Why Spinal Muscle Activation on an Adaptic Chair Prevents Back Pain

Getting the right chair is a good first step toward avoiding or relieving back pain and reducing the likelihood of developing chronic conditions.

An essential part of this is the proper use of spinal muscles (m. spinalis), a part of the wider group of the muscles of the back. These muscles are supposed to flex and relax as the body moves around, taking on part of the dynamic load, but with a sedentary lifestyle and bad posture are often not able to.

Another source of back pain is the spinal cord. Severe damage to this vital part of the nervous system can lead to paralysis of the limbs, but even much milder damage can cause problems. Spinal disc protrusion is a milder form of spinal disc dislocation wherein the disc temporarily buckles out of its intended position between vertebrae, and is a common cause of pain in the spinal area, often accompanied by numbness and motor disorders of the limbs. If left untreated, disc protrusion can progress to even more severe conditions.

The spine is the primary physical support of the torso. Viewed from the side, it is S-shaped. With normal function, the various components of the spine distribute static and dynamic loads evenly and provide the standard full range of pain-free motion.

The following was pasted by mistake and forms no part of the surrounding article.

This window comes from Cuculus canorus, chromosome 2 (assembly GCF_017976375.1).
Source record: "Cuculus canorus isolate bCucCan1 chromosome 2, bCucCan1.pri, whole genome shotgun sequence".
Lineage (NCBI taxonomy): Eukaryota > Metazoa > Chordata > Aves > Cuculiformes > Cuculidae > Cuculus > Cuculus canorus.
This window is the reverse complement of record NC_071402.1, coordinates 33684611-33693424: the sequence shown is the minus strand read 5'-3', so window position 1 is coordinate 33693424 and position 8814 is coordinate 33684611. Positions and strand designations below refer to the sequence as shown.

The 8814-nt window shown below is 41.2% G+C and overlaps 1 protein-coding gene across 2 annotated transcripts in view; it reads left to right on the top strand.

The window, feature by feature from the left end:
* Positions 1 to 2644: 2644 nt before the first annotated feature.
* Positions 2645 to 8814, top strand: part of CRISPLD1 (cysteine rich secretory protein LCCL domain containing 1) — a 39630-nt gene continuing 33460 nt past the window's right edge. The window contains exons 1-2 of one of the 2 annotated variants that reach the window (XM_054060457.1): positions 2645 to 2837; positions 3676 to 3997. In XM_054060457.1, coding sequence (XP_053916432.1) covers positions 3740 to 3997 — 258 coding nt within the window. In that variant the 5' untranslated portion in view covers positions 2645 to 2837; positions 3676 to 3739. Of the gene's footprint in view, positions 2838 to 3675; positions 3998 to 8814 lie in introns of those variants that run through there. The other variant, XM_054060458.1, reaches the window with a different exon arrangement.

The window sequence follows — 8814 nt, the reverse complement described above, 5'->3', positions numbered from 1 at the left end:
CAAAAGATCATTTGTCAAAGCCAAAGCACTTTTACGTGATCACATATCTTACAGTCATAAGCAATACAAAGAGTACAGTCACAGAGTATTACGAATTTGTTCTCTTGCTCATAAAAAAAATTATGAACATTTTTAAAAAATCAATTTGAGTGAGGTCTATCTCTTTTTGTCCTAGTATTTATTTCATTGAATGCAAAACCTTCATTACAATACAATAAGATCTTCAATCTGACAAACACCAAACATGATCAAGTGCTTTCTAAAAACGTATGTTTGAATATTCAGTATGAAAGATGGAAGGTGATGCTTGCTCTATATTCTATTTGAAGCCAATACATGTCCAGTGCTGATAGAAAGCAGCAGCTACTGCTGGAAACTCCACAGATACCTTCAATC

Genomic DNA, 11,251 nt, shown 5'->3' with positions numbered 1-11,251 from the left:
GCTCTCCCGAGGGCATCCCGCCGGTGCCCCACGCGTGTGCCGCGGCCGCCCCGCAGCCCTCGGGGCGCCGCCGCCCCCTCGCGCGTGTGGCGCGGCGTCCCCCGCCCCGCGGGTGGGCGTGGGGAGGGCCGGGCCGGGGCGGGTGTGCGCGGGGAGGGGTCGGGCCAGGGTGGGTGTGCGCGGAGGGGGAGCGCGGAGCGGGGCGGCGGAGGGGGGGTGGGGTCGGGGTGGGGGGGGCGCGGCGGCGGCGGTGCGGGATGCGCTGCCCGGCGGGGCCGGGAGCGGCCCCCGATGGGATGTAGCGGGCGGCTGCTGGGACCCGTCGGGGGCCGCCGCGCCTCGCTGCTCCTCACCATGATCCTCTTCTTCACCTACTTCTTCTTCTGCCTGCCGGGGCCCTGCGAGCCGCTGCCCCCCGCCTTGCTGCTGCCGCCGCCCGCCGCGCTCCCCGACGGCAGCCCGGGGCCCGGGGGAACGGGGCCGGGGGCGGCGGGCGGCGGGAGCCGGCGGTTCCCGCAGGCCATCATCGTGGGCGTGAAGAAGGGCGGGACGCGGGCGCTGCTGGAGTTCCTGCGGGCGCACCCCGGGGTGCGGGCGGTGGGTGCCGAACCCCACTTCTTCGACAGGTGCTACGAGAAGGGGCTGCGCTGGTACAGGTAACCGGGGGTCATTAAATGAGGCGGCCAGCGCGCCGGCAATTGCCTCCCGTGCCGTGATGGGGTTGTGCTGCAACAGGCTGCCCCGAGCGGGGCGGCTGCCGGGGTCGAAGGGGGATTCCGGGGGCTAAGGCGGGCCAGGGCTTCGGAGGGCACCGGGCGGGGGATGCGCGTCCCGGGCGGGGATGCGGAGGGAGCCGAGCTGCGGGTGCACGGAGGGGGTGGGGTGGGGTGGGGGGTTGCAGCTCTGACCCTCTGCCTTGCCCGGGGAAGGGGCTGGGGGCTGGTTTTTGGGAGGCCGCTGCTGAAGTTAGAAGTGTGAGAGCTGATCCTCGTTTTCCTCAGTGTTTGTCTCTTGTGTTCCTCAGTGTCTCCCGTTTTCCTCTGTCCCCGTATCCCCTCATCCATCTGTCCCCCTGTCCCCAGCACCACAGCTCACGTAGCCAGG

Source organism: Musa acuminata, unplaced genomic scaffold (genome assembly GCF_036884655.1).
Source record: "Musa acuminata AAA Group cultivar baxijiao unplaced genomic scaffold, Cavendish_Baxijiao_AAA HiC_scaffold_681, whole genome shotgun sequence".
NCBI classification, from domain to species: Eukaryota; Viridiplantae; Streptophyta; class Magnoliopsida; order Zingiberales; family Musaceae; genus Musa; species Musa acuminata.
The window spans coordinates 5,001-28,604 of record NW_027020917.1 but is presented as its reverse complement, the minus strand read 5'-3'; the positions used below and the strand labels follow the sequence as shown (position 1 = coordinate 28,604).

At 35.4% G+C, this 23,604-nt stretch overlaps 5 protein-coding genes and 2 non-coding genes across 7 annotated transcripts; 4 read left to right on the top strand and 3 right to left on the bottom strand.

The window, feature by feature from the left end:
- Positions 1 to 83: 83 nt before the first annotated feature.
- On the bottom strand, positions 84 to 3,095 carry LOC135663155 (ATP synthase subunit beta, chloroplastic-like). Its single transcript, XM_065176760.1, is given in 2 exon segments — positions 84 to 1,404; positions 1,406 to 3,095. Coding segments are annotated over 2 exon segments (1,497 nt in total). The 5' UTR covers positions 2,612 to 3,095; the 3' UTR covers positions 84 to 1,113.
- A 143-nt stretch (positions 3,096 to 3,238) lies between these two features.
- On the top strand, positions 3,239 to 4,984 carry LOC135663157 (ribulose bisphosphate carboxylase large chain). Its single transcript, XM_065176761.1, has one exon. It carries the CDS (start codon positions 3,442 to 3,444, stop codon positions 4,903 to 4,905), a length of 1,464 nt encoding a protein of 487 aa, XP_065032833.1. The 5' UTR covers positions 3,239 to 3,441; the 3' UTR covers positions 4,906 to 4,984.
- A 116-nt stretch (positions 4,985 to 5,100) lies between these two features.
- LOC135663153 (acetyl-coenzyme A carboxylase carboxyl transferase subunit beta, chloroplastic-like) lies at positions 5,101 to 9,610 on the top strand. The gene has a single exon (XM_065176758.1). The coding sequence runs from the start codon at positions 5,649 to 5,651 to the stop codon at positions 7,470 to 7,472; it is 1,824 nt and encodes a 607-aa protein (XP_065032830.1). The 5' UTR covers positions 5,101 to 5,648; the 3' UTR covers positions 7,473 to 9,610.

Adaptic tilting-seat therapeutic chairs help the spine maintain its proper S-shape and thus distribute loads optimally among the various vertebrae and discs. Standard chairs and even fixed-seat ergonomic chairs tend to only enable postures in which one or a few discs are overloaded. These then tend to buckle out of alignment, causing the disc protrusion problems described above.

Sitting on an Adaptic tilting-seat chair allows the spinal muscles to work as intended, flexing and relaxing as needed to help distribute loads. This reduces the pressure on the lumbar spine, helping prevent the development of painful conditions or reducing or even eliminating existing ones.

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